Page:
10 Days of Basic Programming, Day 7: Pointers
If you have been closely following these series of articles pay close attention to today’s lesson as pointers are usually the hardest to grasp.
So what’s a pointer? You may ask. Well the name certainly gives away what it may be: it’s something that points to something.
The simplest way to put it: a pointer is a number that represents a concrete area of RAM housing certain data. In other words, a pointer is like an address, it tells you where someone lives so you can go visit him.
When we talk about RAM we have to talk about direct memory access.
With devices such as a hard drive, accessing certain data in a certain area of the hard drive requires the hard drive to move, or seek, into that area first, then read or write the contents. RAM on the other hand has no seeking, data is accessed directly using a number that tells it where to access the data at. This number is of course the pointer.
It’s called a pointer because it is indeed pointing at a very specific part of RAM. Kinda like this:
The arrow would be the pointer, it is nothing but a number that represents an address in RAM. With a pointer we can directly read or write from RAM, but there is a catch: we need to know how much data we are reading or writing. In terms of bytes, we could be reading just one byte, or we could be reading 8 bytes.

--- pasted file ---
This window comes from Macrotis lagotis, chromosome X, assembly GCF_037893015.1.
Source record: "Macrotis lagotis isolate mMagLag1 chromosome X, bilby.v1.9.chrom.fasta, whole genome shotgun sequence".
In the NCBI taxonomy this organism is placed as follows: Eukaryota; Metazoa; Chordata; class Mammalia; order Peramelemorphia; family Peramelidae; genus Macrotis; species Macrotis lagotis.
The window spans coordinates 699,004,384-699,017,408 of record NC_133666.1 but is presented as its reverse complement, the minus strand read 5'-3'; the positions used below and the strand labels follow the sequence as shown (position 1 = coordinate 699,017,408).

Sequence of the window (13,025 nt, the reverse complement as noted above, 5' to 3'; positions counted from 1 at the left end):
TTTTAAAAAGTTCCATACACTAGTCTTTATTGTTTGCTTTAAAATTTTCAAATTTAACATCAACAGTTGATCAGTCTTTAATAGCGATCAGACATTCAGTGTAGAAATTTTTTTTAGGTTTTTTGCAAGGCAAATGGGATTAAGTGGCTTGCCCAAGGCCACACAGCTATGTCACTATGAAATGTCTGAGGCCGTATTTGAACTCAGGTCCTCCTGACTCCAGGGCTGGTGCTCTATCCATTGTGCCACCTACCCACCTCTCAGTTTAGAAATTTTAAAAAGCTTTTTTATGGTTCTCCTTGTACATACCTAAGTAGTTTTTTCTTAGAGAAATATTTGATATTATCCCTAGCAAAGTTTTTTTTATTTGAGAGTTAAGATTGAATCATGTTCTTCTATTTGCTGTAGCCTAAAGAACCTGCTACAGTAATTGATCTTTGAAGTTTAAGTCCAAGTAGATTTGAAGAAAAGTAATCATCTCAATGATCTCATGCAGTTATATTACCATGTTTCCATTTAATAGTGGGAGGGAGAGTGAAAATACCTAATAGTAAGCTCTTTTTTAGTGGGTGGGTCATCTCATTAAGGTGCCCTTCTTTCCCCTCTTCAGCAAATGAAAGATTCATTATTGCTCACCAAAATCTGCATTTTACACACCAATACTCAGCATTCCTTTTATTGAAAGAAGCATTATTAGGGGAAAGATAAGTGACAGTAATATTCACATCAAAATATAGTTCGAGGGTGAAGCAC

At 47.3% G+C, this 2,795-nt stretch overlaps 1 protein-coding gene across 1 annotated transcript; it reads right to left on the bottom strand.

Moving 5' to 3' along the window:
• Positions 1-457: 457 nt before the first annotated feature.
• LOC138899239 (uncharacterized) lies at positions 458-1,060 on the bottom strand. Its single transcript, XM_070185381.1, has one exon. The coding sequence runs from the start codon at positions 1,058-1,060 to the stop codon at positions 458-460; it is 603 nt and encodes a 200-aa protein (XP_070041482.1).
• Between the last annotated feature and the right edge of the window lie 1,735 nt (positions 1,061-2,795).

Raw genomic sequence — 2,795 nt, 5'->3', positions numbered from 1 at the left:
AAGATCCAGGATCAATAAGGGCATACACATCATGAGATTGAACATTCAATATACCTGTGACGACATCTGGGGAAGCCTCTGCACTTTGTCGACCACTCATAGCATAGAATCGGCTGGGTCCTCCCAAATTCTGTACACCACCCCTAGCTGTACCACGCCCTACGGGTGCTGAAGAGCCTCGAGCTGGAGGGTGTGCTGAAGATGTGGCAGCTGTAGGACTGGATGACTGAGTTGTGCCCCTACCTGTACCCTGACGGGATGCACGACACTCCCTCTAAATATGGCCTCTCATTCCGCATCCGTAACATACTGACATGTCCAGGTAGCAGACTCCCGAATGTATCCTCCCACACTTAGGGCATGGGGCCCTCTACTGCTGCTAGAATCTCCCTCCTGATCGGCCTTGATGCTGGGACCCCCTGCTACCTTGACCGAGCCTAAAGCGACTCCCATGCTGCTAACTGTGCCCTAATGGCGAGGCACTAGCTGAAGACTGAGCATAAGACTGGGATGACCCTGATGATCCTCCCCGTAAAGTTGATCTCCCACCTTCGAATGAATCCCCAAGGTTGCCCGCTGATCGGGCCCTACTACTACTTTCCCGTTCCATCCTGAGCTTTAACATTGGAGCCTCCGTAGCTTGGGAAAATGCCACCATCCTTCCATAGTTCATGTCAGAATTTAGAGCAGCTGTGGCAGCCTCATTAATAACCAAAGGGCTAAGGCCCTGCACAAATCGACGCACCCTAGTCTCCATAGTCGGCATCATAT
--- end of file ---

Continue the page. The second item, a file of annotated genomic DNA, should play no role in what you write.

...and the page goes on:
A CPU allows you to read in just one instruction as many bytes as its registers and bus allow it. A 32 bit machine can read/write up to 4 bytes at a time, a 64 bit machine can read/write up to 8 bytes. Or we can read less than that, we can just read/write 2 bytes or even just 1.
Now remember what defined the size of a data? Yes, it’s type.
Before we used to declare a variable like this:
type name = value
We used that to, for example, declare integers:
int my_var = 0
It is obvious we are going to do something similar with pointers: we need to declare the type of the variable the pointer is pointing to.
A pointer is declared by using the variable type followed by the special character “*”, for example:
The above code declares the existence of a pointer called “my_pointer”, and the data it is pointing to should be treated as an int.
Now it is extremely important for you to know that the above allocates space for the pointer and not for the variable it is pointing to, and making any changes to “my_pointer” results in the pointer being changed, not the variable it is pointing to, for example:
int* my_pointer = 0
The above code does not initialize the integer variable to 0, it initializes the pointer to 0. To actually access the variable being pointed to we have to use what is called pointer dereference, which tells the compiler that you are accessing the data and not the pointer, dereferencing a pointer is done with the asterisk symbol (the *), like this:
*my_pointer = 0
int my_var = *my_pointer
The asterisk tells the compiler you are accessing the data associated to the pointer, not the pointer itself.
Another important thing to know is that you can have pointers to pointers, no matter how many nests of pointers you have, for example: